Nationwide Decline in Driving May Be Permanent

Bailey Dickerson
Image via Unsplash.

According to a recently released study by accounting and consulting firm KPMG, the nationwide decline in driving may be permanent, writes Justin Fox for Bloomberg.

During the early days of the pandemic, driving in the U.S. recorded an unprecedented decline of 41 percent in vehicle miles traveled. According to the most recent available data released by the Federal Highway Administration, by July, driving had picked up but was still down 13 percent compared to February.

And while it is expected that driving will continue to slowly increase, the KPMG study forecasts that it will settle around 90 percent of pre-2020 levels over the following years. In other words, it seems that driving in the country has peaked.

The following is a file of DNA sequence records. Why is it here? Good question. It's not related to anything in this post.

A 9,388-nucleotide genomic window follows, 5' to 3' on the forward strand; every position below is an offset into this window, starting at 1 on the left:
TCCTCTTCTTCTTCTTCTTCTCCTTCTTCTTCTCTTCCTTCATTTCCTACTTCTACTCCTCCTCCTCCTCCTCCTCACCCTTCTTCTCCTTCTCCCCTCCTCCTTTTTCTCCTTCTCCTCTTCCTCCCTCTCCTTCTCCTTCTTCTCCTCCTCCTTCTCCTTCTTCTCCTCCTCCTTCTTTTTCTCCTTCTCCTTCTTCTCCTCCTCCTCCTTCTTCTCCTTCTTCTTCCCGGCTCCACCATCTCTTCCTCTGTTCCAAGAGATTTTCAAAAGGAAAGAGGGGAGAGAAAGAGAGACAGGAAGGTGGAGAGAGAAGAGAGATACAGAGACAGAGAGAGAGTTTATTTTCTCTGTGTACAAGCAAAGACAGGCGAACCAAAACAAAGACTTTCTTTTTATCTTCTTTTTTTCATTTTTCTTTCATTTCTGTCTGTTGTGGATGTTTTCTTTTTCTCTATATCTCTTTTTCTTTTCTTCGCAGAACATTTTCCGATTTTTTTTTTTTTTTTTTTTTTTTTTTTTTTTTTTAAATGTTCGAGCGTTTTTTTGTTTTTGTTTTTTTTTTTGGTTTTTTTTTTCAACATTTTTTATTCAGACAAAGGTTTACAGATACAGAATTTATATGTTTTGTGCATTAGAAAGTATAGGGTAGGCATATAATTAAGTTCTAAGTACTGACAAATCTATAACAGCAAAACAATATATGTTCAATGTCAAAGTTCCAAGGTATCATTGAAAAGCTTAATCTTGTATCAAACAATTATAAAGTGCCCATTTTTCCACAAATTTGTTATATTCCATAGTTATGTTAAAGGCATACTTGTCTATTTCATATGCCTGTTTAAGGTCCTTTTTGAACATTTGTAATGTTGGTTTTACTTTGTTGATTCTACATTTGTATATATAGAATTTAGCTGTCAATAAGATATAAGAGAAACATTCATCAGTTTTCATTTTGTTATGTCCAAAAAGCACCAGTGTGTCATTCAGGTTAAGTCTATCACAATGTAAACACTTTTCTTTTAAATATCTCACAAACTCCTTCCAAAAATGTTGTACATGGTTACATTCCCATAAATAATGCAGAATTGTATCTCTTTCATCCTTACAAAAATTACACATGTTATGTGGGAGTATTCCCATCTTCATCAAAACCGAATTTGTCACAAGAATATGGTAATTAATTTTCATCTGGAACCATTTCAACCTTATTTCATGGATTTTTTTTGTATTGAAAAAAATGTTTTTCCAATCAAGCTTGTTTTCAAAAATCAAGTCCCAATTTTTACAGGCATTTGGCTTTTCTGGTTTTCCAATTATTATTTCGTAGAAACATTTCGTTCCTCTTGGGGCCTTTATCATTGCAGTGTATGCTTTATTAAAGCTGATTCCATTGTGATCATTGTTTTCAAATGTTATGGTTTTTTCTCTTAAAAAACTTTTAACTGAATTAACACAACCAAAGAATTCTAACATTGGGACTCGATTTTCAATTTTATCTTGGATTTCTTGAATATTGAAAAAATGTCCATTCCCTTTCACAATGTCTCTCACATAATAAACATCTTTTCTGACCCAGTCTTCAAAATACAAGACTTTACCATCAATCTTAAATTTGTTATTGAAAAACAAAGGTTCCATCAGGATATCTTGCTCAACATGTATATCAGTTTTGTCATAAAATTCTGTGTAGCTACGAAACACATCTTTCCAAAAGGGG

Reasons for the decline are clear. More people than ever are working from home and getting both their entertainment and shopping online. These trends have been gaining strength in recent years and have only been accelerated by the pandemic.

However, this does not mean the end of cars. The majority of adults in the country will still need them, especially in the suburbs. But they will not need as many and will not need to change them as often.

Read more about changing driving habits at Bloomberg by clicking here.

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